Often people explain their desire for more money in terms of providing the opportunity to buy and enjoy more possessions or experiences, in other words, it’s not the money per se that they want but what the money gives them access to. We already know that the ability to savor is central to our well-being – it’s one of the empirically-tested interventions. Jordi Quoidbach and colleagues go further – perhaps even thinking about money might lead people to believe that luxury possessions or experiences are obtainable, which might in turn undermine their ability to savor and lead them to take the everyday pleasures for granted.
Study One: How does priming with thoughts about money affect savoring?
The paper outlines two studies carried out with European and Canadian university staff and students. The first study was designed to test whether thinking about money has a causal impact on savoring. Study participants were randomly assigned to one of two conditions:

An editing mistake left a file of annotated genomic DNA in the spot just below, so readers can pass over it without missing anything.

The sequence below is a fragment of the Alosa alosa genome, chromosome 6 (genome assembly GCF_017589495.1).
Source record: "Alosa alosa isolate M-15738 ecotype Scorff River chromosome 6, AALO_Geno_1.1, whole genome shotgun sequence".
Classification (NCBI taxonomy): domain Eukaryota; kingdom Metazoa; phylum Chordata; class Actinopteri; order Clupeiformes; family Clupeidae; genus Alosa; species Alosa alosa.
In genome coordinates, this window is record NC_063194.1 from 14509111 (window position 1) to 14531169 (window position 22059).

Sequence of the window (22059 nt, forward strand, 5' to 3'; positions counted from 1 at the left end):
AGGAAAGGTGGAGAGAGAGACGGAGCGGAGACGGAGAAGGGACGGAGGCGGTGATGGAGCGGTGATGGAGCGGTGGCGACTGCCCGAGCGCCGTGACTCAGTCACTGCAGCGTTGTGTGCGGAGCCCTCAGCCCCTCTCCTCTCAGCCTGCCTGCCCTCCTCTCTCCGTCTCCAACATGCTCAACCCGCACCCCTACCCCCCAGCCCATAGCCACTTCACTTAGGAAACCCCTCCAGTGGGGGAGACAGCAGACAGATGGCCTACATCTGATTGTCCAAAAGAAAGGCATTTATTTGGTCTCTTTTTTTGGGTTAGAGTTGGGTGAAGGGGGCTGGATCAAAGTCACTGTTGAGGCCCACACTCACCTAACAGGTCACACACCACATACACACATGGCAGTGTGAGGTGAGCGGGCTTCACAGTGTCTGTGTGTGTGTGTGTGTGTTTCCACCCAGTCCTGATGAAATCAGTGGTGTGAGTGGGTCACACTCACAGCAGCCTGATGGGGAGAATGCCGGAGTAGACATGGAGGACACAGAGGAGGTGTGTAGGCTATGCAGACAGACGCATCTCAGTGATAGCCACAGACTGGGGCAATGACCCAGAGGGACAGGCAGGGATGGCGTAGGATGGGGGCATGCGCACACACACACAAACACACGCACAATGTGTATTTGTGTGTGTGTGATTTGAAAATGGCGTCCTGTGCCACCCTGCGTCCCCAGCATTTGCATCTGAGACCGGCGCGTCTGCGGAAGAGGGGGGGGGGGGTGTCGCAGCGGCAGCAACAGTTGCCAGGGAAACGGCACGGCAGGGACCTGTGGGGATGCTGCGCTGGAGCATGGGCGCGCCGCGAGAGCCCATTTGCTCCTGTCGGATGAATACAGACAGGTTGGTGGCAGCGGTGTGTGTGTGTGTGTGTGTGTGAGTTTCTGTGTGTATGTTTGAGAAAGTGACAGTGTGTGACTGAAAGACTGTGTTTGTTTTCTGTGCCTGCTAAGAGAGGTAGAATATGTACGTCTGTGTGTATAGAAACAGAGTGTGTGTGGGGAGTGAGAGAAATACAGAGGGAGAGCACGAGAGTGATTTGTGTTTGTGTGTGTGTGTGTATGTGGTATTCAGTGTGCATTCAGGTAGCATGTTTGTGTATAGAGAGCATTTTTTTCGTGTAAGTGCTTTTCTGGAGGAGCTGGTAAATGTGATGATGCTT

- Experimental condition to prime with money: participants completed a questionnaire that displayed a photo of a large pile of Euro bills
- Control condition: participants completed the same questionnaire with the same photo, but the photo was blurred beyond recognition
Participants completed the following questionnaires:
- the Savoring Positive Emotion Scale, which includes 6 detailed descriptions of situations which give rise to the positive emotions of contentment, joy, awe, excitement, pride and gratitude. After reading the scenario, participants were asked to chose the response(s) which best characterized their typical behaviour. Each scenario was followed by 8 possible reactions including 4 savoring strategies (displaying positive emotions non-verbally, staying present in the moment, thinking about the event before and afterwards, and telling other people about the experience).
- the Subjective Happiness Scale
- two open ended questions about their ideal income and how much money they would need to live a life of their dreams